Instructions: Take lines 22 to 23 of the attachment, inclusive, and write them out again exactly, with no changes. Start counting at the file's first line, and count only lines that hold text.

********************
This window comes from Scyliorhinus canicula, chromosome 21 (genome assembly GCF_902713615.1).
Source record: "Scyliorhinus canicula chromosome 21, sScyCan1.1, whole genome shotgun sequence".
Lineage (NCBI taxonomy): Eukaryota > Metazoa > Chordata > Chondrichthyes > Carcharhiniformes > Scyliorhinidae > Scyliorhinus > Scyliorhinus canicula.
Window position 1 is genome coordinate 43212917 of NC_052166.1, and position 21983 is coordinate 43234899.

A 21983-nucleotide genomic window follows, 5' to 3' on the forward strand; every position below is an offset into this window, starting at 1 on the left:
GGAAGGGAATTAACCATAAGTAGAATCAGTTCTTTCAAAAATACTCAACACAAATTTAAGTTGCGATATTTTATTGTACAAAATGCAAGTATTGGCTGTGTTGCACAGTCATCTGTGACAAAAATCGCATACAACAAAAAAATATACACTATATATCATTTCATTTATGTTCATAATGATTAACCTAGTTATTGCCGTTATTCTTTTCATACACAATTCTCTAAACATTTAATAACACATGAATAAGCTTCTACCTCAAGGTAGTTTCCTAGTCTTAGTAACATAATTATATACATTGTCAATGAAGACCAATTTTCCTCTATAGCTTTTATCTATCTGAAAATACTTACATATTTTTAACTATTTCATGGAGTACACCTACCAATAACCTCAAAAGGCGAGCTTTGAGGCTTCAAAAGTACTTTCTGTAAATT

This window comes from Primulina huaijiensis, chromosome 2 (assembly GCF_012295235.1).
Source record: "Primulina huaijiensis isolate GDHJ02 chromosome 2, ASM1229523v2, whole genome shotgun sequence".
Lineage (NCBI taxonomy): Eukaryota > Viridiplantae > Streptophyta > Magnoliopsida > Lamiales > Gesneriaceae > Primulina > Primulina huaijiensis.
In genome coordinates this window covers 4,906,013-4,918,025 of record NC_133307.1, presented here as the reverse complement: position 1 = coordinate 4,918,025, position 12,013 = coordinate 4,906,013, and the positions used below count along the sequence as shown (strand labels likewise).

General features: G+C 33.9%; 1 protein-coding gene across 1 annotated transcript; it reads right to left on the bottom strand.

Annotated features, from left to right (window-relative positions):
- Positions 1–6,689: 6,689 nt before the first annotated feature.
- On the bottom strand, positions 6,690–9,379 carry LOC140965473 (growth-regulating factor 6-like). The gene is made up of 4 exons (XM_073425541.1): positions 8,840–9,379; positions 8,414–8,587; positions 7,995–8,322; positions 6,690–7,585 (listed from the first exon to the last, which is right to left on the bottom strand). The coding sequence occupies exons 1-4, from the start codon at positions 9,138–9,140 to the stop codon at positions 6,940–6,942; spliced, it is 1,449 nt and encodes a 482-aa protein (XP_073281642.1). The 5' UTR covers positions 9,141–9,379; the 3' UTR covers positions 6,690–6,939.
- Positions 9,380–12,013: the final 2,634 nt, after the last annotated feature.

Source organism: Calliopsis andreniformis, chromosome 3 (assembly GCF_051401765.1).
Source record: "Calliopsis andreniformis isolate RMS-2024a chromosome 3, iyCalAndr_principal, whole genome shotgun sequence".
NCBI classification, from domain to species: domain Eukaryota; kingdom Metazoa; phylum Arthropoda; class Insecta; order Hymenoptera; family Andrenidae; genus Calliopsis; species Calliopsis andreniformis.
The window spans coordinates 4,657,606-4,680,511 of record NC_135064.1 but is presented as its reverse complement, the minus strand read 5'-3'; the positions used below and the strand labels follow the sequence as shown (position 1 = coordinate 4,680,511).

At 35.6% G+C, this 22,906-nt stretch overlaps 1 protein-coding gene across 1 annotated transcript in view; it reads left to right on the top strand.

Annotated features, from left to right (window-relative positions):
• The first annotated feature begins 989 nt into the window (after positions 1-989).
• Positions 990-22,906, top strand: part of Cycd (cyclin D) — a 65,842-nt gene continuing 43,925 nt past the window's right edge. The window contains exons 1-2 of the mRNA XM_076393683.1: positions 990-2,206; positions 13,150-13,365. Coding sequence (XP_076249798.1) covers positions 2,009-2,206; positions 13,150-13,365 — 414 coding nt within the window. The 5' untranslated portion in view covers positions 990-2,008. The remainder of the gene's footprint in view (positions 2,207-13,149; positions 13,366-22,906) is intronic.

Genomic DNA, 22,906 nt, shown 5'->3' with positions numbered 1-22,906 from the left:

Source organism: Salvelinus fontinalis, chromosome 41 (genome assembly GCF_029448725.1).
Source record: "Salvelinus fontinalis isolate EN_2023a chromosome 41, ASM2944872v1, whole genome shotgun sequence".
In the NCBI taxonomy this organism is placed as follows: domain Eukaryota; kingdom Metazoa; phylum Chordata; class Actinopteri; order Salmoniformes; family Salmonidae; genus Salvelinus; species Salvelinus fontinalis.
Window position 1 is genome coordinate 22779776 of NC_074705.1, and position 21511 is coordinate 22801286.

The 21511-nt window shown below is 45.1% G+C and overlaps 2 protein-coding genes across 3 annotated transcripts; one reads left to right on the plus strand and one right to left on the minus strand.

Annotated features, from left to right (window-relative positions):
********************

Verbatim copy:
• The first annotated feature begins 989 nt into the window (after positions 1-989).
• Positions 990-22,906, top strand: part of Cycd (cyclin D) — a 65,842-nt gene continuing 43,925 nt past the window's right edge. The window contains exons 1-2 of the mRNA XM_076393683.1: positions 990-2,206; positions 13,150-13,365. Coding sequence (XP_076249798.1) covers positions 2,009-2,206; positions 13,150-13,365 — 414 coding nt within the window. The 5' untranslated portion in view covers positions 990-2,008. The remainder of the gene's footprint in view (positions 2,207-13,149; positions 13,366-22,906) is intronic.